In the past, clothing at a royal court was a clear signal of who you were, and more importantly, how much money and wealth did you have. This chapter was fairly interesting, especially as it showed the links between native industry -- in France it was the silk industry in Lyon -- and a court that was voracious in needing a constant supply of fine fabrics, and how changing tastes in clothing could enhance or ruin the national economy.


Here the emphasis is more on where are you from than anything else. It starts with George IV of England -- otherwise known as the Prince Regent -- and how he made the Scottish kilt and tartan so popular. Then in an about face, the author abruptly switches to national dress in Poland, and how it tried to succeed in the face of upcoming division by its neighboring, stronger empires around it. Interesting, but confusing.


Namely, this chapter goes into uniforms, and how in the late eighteenth and nineteenth century the wearing of military clothing for royalty -- both men and women -- helped to establish authority.


You can't really mention royal fashion and not talk about Marie Antoinette, who has come down through history as a spendthrift nitwit. What I did find interesting about this was that the revolutionaries with their adoption of a more simplistic dress that sought to equalise everyone did more to distress the economy -- with no one to buy luxury goods, entire cities and regions sank into economic ruin.

The Age of Gold

The French textile industry improved once Napoleon staged his coup and declared himself emperor. This time the point was to appease vanity and spectacle with the lavish use of gold embroidery, which depending on your point of view, could be splendid, or hopelessly parvenu.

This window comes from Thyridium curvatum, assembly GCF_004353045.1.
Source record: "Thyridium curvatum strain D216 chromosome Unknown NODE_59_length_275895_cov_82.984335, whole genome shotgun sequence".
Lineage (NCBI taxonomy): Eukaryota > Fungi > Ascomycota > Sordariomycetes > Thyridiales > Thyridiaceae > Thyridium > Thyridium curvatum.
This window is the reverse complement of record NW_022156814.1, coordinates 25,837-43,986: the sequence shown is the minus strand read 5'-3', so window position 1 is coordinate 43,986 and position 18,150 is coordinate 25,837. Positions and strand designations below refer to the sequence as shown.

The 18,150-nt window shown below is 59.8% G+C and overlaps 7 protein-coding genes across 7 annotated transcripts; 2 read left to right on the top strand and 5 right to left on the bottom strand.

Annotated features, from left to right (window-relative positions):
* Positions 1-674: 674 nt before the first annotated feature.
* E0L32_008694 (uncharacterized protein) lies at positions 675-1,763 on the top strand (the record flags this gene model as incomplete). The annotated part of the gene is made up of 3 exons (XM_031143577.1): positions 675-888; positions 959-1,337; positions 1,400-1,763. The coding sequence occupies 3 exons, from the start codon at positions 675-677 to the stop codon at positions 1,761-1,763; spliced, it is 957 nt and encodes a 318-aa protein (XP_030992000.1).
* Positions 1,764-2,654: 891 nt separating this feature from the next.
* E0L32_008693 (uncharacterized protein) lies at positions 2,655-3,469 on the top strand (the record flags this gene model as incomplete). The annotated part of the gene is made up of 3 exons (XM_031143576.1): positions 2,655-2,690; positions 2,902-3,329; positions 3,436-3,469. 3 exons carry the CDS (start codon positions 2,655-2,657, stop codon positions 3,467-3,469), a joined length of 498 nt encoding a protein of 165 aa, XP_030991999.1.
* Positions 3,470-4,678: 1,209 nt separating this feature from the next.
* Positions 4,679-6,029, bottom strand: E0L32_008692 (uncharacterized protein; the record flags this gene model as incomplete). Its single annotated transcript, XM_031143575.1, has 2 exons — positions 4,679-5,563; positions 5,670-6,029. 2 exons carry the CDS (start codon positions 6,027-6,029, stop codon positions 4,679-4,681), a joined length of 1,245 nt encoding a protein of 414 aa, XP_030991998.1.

Prussia, England, Russia and Austria during the nineteenth and early twentieth century get mention here, but where it gets really interesting is when it starts talking about the mideastern kingdoms of Iran and Afghanistan, with a mention of Osama bin Laden towards the end.

While I certainly enjoyed reading about the topic of the historical role of clothing, I had a hard time actually following Mansel's style of writing; it's clunky at best, chopping up ideas and trying to serve them neatly, but he leaps about from subject to subject with little continuity to really link it all together. He also pitches in foreign phrases and terms, assuming that his reader can read French right off the bat, and so doesn't bother to provide a translation. That's annoying. Within each chapter he leaps about wildly from place to place, shifting time as well; but when the next chapter opens, he'll start off back a century or two. That makes cohesion very difficult to follow.

I would be hesitant to recommend this book. I found it to be difficult reading without any real theme or new ideas to keep it all pulled together. Sure, it's packed with plenty of little snippets and details -- why red heels on shoes were so important in monarchial France, to give an example -- but unless the reader is involved in historical writing or costume design, it's not much more than a curiosity.

Which is a pity. The book is filled with photos and black and white illustrations, along with an insert of colour photographs. The notes, bibliography and index are extensive, and give plenty of ideas for further research. To sum up, it gets a three star rating for the general reader, and maybe a four for those who are particularly interested in this topic.

Somewhat recommended.